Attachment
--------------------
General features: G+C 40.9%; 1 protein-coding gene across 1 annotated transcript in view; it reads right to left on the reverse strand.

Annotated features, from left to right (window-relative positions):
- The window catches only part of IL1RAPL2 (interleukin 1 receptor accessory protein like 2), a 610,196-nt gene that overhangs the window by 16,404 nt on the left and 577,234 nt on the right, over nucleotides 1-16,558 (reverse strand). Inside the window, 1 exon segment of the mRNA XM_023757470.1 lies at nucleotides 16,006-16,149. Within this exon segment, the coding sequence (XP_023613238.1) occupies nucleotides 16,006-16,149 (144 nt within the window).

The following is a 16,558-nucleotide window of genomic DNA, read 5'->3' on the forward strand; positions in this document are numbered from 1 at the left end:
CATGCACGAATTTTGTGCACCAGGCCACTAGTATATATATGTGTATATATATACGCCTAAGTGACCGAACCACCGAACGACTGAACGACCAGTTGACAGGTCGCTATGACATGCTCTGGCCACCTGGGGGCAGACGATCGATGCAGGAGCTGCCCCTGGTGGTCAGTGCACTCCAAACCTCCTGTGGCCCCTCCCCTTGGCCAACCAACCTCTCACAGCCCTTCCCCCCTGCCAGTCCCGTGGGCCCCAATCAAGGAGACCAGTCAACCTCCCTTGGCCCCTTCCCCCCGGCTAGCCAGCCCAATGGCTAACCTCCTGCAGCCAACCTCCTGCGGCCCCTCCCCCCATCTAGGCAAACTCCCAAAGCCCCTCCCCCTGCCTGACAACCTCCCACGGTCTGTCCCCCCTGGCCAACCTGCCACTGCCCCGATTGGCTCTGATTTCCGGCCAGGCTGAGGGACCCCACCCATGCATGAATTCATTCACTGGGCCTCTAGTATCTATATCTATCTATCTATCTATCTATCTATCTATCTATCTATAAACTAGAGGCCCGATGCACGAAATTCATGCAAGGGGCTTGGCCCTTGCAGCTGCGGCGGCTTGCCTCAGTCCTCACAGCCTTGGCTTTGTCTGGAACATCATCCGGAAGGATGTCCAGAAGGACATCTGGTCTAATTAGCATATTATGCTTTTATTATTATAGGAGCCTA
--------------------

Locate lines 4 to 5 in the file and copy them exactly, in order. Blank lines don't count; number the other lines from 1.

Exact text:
The following is a 16,558-nucleotide window of genomic DNA, read 5'->3' on the forward strand; positions in this document are numbered from 1 at the left end:
CATGCACGAATTTTGTGCACCAGGCCACTAGTATATATATGTGTATATATATACGCCTAAGTGACCGAACCACCGAACGACTGAACGACCAGTTGACAGGTCGCTATGACATGCTCTGGCCACCTGGGGGCAGACGATCGATGCAGGAGCTGCCCCTGGTGGTCAGTGCACTCCAAACCTCCTGTGGCCCCTCCCCTTGGCCAACCAACCTCTCACAGCCCTTCCCCCCTGCCAGTCCCGTGGGCCCCAATCAAGGAGACCAGTCAACCTCCCTTGGCCCCTTCCCCCCGGCTAGCCAGCCCAATGGCTAACCTCCTGCAGCCAACCTCCTGCGGCCCCTCCCCCCATCTAGGCAAACTCCCAAAGCCCCTCCCCCTGCCTGACAACCTCCCACGGTCTGTCCCCCCTGGCCAACCTGCCACTGCCCCGATTGGCTCTGATTTCCGGCCAGGCTGAGGGACCCCACCCATGCATGAATTCATTCACTGGGCCTCTAGTATCTATATCTATCTATCTATCTATCTATCTATCTATCTATCTATAAACTAGAGGCCCGATGCACGAAATTCATGCAAGGGGCTTGGCCCTTGCAGCTGCGGCGGCTTGCCTCAGTCCTCACAGCCTTGGCTTTGTCTGGAACATCATCCGGAAGGATGTCCAGAAGGACATCTGGTCTAATTAGCATATTATGCTTTTATTATTATAGGAGCCTA